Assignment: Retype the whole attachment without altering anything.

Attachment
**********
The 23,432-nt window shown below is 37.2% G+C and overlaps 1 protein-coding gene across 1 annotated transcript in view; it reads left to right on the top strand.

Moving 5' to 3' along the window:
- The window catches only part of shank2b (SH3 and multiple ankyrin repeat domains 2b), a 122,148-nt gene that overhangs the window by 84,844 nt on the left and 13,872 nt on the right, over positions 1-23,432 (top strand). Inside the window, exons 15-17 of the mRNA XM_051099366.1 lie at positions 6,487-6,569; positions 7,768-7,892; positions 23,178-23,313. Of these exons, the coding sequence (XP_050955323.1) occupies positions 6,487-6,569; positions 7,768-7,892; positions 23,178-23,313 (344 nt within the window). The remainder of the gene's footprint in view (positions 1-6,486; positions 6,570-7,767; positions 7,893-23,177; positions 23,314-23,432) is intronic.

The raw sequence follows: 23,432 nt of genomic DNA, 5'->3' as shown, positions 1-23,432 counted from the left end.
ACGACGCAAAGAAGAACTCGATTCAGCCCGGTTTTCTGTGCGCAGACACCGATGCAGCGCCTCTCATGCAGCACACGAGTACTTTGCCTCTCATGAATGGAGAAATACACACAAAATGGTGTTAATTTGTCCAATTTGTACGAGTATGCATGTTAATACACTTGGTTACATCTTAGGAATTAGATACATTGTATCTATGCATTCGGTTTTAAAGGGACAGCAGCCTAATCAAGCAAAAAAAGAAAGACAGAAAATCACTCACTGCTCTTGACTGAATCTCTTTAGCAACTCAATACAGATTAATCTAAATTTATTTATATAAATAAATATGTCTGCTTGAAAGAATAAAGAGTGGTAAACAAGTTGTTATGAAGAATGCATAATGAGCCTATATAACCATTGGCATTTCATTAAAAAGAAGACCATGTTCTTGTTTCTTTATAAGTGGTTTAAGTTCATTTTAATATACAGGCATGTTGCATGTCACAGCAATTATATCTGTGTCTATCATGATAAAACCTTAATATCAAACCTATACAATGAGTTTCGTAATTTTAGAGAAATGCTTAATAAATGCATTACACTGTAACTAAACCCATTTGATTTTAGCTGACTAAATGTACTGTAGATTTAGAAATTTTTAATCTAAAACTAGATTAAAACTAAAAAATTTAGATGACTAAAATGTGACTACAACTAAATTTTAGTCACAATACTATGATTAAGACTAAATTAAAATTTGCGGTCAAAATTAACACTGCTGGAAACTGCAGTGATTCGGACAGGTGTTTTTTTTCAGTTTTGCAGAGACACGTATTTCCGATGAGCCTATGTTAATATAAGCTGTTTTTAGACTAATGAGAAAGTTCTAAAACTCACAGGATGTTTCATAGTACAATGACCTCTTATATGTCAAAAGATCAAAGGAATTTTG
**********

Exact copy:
The 23,432-nt window shown below is 37.2% G+C and overlaps 1 protein-coding gene across 1 annotated transcript in view; it reads left to right on the top strand.

Moving 5' to 3' along the window:
- The window catches only part of shank2b (SH3 and multiple ankyrin repeat domains 2b), a 122,148-nt gene that overhangs the window by 84,844 nt on the left and 13,872 nt on the right, over positions 1-23,432 (top strand). Inside the window, exons 15-17 of the mRNA XM_051099366.1 lie at positions 6,487-6,569; positions 7,768-7,892; positions 23,178-23,313. Of these exons, the coding sequence (XP_050955323.1) occupies positions 6,487-6,569; positions 7,768-7,892; positions 23,178-23,313 (344 nt within the window). The remainder of the gene's footprint in view (positions 1-6,486; positions 6,570-7,767; positions 7,893-23,177; positions 23,314-23,432) is intronic.

The raw sequence follows: 23,432 nt of genomic DNA, 5'->3' as shown, positions 1-23,432 counted from the left end.
ACGACGCAAAGAAGAACTCGATTCAGCCCGGTTTTCTGTGCGCAGACACCGATGCAGCGCCTCTCATGCAGCACACGAGTACTTTGCCTCTCATGAATGGAGAAATACACACAAAATGGTGTTAATTTGTCCAATTTGTACGAGTATGCATGTTAATACACTTGGTTACATCTTAGGAATTAGATACATTGTATCTATGCATTCGGTTTTAAAGGGACAGCAGCCTAATCAAGCAAAAAAAGAAAGACAGAAAATCACTCACTGCTCTTGACTGAATCTCTTTAGCAACTCAATACAGATTAATCTAAATTTATTTATATAAATAAATATGTCTGCTTGAAAGAATAAAGAGTGGTAAACAAGTTGTTATGAAGAATGCATAATGAGCCTATATAACCATTGGCATTTCATTAAAAAGAAGACCATGTTCTTGTTTCTTTATAAGTGGTTTAAGTTCATTTTAATATACAGGCATGTTGCATGTCACAGCAATTATATCTGTGTCTATCATGATAAAACCTTAATATCAAACCTATACAATGAGTTTCGTAATTTTAGAGAAATGCTTAATAAATGCATTACACTGTAACTAAACCCATTTGATTTTAGCTGACTAAATGTACTGTAGATTTAGAAATTTTTAATCTAAAACTAGATTAAAACTAAAAAATTTAGATGACTAAAATGTGACTACAACTAAATTTTAGTCACAATACTATGATTAAGACTAAATTAAAATTTGCGGTCAAAATTAACACTGCTGGAAACTGCAGTGATTCGGACAGGTGTTTTTTTTCAGTTTTGCAGAGACACGTATTTCCGATGAGCCTATGTTAATATAAGCTGTTTTTAGACTAATGAGAAAGTTCTAAAACTCACAGGATGTTTCATAGTACAATGACCTCTTATATGTCAAAAGATCAAAGGAATTTTG